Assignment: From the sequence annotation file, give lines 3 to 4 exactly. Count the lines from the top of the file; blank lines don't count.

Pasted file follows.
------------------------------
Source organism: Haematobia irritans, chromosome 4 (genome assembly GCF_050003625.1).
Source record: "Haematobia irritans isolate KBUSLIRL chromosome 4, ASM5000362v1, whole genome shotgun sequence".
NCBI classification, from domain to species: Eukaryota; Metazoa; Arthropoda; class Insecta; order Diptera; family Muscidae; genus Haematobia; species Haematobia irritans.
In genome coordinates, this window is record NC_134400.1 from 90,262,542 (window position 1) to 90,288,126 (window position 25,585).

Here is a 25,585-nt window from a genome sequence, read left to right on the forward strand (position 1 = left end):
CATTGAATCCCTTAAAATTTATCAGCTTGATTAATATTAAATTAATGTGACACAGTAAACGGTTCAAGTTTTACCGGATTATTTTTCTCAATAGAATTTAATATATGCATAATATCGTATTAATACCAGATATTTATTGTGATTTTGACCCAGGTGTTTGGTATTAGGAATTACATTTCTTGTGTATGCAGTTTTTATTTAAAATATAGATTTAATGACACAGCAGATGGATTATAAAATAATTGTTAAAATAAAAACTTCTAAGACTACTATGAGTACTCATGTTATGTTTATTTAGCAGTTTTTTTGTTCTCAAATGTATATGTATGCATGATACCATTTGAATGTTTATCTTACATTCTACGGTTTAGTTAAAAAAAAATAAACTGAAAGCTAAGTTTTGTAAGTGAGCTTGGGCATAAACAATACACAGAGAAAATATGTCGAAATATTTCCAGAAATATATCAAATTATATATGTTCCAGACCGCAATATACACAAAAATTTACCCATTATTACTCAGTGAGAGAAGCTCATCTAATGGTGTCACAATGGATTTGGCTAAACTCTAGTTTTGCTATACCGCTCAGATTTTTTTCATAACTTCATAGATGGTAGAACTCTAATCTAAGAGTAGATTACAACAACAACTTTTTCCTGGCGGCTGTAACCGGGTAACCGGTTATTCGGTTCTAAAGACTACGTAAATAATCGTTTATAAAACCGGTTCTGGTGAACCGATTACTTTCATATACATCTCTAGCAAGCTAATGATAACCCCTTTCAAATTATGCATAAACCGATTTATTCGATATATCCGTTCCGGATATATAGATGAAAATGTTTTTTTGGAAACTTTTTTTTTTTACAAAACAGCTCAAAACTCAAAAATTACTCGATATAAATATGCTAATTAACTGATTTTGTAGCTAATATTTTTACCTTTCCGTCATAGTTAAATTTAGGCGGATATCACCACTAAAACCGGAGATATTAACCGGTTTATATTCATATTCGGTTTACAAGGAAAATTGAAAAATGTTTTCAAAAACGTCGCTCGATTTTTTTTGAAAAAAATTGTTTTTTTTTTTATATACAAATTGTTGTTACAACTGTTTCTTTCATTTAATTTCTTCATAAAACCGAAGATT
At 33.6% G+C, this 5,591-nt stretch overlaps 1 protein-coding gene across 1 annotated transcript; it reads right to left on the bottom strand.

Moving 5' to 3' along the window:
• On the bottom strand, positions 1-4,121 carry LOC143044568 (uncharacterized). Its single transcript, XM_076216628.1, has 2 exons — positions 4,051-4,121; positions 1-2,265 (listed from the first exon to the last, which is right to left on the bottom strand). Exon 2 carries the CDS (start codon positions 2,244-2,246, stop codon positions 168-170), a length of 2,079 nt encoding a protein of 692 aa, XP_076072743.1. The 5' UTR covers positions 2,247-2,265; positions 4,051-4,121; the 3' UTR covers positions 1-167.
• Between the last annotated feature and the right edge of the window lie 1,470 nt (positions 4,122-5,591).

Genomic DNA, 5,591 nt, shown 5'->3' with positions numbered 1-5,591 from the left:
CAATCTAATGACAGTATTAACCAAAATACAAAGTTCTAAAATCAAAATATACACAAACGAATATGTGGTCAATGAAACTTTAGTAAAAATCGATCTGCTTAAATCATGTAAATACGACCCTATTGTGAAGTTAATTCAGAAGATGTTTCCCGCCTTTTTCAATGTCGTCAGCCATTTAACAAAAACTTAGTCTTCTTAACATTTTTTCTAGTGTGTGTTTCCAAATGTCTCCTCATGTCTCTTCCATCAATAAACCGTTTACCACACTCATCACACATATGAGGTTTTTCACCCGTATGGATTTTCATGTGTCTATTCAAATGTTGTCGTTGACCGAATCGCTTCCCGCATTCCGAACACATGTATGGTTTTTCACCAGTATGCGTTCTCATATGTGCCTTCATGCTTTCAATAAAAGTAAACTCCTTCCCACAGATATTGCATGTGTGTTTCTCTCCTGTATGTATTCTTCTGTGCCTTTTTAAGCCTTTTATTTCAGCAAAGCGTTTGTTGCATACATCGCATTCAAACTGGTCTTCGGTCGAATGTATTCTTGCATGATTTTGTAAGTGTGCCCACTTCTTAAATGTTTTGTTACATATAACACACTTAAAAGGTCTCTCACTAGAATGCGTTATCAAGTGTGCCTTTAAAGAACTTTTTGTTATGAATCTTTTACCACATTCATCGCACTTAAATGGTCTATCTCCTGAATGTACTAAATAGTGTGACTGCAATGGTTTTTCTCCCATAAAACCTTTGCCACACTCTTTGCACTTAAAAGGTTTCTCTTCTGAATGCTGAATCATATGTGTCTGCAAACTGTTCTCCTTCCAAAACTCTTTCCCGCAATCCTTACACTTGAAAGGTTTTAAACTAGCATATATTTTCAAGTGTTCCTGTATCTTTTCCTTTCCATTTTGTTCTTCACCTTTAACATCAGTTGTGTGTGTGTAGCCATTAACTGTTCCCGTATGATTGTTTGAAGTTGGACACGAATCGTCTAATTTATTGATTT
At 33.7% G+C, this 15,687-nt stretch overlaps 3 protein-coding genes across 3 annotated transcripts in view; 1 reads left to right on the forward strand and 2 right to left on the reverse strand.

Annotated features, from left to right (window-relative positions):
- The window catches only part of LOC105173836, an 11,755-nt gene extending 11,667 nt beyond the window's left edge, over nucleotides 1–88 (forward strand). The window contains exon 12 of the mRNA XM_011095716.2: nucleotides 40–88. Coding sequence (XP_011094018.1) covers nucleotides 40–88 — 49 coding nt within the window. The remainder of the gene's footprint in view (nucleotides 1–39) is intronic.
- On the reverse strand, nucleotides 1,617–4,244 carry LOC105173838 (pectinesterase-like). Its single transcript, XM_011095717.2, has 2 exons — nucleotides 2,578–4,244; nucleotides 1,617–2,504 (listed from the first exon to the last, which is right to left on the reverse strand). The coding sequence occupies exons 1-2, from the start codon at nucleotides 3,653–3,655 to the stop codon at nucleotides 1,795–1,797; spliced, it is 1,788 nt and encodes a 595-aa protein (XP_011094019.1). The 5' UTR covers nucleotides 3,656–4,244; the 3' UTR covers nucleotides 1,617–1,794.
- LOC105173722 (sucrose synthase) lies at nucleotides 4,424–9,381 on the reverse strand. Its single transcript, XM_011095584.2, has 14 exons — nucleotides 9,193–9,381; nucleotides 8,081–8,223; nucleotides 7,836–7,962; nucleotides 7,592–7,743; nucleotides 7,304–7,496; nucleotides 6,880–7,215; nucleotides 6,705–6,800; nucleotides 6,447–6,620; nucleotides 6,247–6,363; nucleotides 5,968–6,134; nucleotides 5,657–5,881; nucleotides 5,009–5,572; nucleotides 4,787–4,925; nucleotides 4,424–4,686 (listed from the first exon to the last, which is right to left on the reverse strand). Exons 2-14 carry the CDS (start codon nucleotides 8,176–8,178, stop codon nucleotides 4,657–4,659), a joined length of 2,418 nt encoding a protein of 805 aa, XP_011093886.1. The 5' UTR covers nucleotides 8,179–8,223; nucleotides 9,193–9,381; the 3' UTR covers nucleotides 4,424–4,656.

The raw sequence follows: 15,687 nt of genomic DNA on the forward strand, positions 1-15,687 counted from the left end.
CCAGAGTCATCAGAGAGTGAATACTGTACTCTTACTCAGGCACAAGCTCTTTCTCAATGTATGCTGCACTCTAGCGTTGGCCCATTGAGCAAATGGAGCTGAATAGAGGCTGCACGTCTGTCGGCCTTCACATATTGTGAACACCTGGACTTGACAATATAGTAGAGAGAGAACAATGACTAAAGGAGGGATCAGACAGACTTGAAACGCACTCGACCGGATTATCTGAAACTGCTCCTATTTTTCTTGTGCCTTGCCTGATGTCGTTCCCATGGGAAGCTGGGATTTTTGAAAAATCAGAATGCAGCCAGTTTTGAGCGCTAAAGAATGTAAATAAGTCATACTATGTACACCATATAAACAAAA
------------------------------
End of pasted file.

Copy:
NCBI classification, from domain to species: Eukaryota; Metazoa; Arthropoda; class Insecta; order Diptera; family Muscidae; genus Haematobia; species Haematobia irritans.
In genome coordinates, this window is record NC_134400.1 from 90,262,542 (window position 1) to 90,288,126 (window position 25,585).